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Aquarium 2011. Part two 20 May 2011
Last month I described several features in the new version of Rybka Aquarium of interest to the serious analyst. This month I’ll continue my coverage of improvements and look a little deeper into how users who prefer infinite analysis can take advantage of IDeA with minimal effort and without the need to study all the options available for automatic IDeA analysis.
HTML Export of iBooks and Games
The first free update of Aquarium 2011 has already been released and it comes with improved HTML export of both iBooks and games. There is a choice of standalone HTML pages that can be uploaded to a Web site or output suitable for inclusion in blog posts. Here is a screen shot of a web page generated from an iBook page with the new version.
You can play through the game by first clicking a move with the mouse and then using the arrow keys on the keyboard.
In order to create a web page from a single iBook page, right-click somewhere on the page to display the following menu.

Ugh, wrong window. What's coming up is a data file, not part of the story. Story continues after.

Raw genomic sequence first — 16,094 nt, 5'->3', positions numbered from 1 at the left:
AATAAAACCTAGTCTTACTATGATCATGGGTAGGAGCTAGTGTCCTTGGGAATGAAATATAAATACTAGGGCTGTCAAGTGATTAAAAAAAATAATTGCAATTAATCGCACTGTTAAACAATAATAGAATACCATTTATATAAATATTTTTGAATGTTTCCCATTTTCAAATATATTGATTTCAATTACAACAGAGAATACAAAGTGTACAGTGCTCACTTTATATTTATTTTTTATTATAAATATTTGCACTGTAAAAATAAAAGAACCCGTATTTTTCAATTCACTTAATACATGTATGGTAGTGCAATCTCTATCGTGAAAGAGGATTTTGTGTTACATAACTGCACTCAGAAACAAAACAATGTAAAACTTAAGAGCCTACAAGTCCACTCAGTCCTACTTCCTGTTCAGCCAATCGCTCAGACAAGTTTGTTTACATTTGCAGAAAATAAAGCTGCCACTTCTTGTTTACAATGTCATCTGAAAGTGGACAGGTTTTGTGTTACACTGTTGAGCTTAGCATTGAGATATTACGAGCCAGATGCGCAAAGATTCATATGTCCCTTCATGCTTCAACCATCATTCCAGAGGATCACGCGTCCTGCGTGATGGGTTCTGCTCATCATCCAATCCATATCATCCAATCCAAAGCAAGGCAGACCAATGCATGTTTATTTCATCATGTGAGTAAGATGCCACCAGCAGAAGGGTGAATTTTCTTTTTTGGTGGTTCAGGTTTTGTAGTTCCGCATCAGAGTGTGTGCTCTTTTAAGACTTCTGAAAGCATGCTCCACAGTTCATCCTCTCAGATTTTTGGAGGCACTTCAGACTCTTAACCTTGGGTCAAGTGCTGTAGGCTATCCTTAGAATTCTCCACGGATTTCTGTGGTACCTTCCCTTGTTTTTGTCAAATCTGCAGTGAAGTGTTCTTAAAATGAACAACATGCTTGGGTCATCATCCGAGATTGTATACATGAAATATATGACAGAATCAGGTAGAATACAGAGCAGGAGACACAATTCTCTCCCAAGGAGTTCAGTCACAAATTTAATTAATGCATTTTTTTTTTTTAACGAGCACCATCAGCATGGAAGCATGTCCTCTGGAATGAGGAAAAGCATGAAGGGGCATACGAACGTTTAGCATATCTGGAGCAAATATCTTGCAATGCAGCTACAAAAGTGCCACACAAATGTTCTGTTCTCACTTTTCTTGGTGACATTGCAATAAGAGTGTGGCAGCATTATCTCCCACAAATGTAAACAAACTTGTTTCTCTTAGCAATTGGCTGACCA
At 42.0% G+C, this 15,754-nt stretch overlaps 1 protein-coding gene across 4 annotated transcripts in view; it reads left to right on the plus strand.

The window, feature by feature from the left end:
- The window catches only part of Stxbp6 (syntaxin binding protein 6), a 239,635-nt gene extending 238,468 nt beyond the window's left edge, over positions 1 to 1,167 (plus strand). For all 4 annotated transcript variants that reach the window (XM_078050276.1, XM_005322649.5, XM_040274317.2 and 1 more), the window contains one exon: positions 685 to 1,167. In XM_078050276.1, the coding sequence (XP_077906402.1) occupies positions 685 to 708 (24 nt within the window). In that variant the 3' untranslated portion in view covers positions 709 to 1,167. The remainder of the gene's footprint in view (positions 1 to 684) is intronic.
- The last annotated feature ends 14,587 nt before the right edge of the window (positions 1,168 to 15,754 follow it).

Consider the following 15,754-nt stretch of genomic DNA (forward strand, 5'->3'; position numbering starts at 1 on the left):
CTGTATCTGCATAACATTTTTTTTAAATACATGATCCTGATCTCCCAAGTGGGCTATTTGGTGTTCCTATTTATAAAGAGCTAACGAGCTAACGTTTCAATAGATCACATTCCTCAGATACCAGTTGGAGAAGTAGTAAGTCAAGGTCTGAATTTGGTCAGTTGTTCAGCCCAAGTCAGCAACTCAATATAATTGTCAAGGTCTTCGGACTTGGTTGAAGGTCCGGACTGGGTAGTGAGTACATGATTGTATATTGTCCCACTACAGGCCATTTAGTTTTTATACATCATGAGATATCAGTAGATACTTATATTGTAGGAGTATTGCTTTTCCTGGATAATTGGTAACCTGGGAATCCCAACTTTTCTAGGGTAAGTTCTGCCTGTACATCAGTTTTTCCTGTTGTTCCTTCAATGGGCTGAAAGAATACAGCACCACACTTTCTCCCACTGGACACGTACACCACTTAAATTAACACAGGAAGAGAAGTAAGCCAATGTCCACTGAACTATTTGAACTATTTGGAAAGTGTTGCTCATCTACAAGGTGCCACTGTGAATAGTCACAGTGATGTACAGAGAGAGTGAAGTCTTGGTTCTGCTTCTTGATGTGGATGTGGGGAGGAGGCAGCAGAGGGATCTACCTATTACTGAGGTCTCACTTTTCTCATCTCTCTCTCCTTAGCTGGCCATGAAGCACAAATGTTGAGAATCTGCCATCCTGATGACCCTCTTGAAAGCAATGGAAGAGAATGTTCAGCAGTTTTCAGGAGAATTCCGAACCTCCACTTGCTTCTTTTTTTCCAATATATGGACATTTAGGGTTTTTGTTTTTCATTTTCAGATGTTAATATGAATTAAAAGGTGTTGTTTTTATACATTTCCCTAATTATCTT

Here you select “Save as HTML Page.” A standard Windows dialog box will be displayed for you to choose where to save the generated files and the name of the page. After that you can upload the files to a web server to make the page accessible to readers.
In addition to exporting a single page from an iBook, you can also export the whole book along with table of contents. While viewing the book, click the Book Options button in the Ribbon to display the window shown below.
Here you click Export to HTML and you will be given an option to select the output directory for the generated files. Afterward you can upload the whole directory (along with subdirectories) to the web server.
An iBook page can also be exported for use in a blog post. The first step is to right-click somewhere in the page and select “Export to Blog” as shown below.
The generated code and links to the required stylesheets will be displayed.
The stylesheets are only required the first time you export from Aquarium to a blog post. Click the highlighted “Copy links” to copy the stylesheet links. You need to insert these links into your blog template. As an example, here is how you do that on Blogger.com:
The following example shows where I pasted the stylesheet links in my test blog.
The stylesheet links are highlighted in the image and, as you can see, I pasted them right below the title tags.
You only need to do this once and now you can create a blog post for displaying the iBook page. This is done by copying the generated code by clicking the “Copy to Clipboard” button in the “HTML export to blog” dialog box shown above. After that create a new blog post and paste the generated code into the post.